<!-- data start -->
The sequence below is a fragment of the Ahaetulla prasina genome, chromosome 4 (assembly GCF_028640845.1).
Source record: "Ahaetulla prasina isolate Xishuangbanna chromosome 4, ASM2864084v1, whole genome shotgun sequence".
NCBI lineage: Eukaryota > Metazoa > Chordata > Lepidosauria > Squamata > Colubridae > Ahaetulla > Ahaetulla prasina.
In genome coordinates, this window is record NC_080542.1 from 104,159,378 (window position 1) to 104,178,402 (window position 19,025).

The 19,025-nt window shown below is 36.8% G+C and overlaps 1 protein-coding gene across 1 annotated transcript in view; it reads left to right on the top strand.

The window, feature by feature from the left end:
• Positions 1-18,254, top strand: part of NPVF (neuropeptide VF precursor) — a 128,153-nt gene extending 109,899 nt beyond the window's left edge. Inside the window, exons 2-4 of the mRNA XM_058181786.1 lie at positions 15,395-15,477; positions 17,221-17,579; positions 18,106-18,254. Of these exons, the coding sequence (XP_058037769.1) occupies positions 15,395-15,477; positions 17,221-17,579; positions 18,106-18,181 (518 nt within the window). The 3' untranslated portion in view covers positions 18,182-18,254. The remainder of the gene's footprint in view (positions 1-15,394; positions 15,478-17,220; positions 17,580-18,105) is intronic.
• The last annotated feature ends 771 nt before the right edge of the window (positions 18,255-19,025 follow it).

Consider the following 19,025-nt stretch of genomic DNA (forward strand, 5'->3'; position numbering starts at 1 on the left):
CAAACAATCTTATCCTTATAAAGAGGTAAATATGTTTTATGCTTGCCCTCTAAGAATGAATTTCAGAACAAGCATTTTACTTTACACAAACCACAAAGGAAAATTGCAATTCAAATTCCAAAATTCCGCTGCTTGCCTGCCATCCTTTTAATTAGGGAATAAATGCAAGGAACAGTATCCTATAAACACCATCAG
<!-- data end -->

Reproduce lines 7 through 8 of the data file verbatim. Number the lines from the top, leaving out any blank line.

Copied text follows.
• Positions 1-18,254, top strand: part of NPVF (neuropeptide VF precursor) — a 128,153-nt gene extending 109,899 nt beyond the window's left edge. Inside the window, exons 2-4 of the mRNA XM_058181786.1 lie at positions 15,395-15,477; positions 17,221-17,579; positions 18,106-18,254. Of these exons, the coding sequence (XP_058037769.1) occupies positions 15,395-15,477; positions 17,221-17,579; positions 18,106-18,181 (518 nt within the window). The 3' untranslated portion in view covers positions 18,182-18,254. The remainder of the gene's footprint in view (positions 1-15,394; positions 15,478-17,220; positions 17,580-18,105) is intronic.
• The last annotated feature ends 771 nt before the right edge of the window (positions 18,255-19,025 follow it).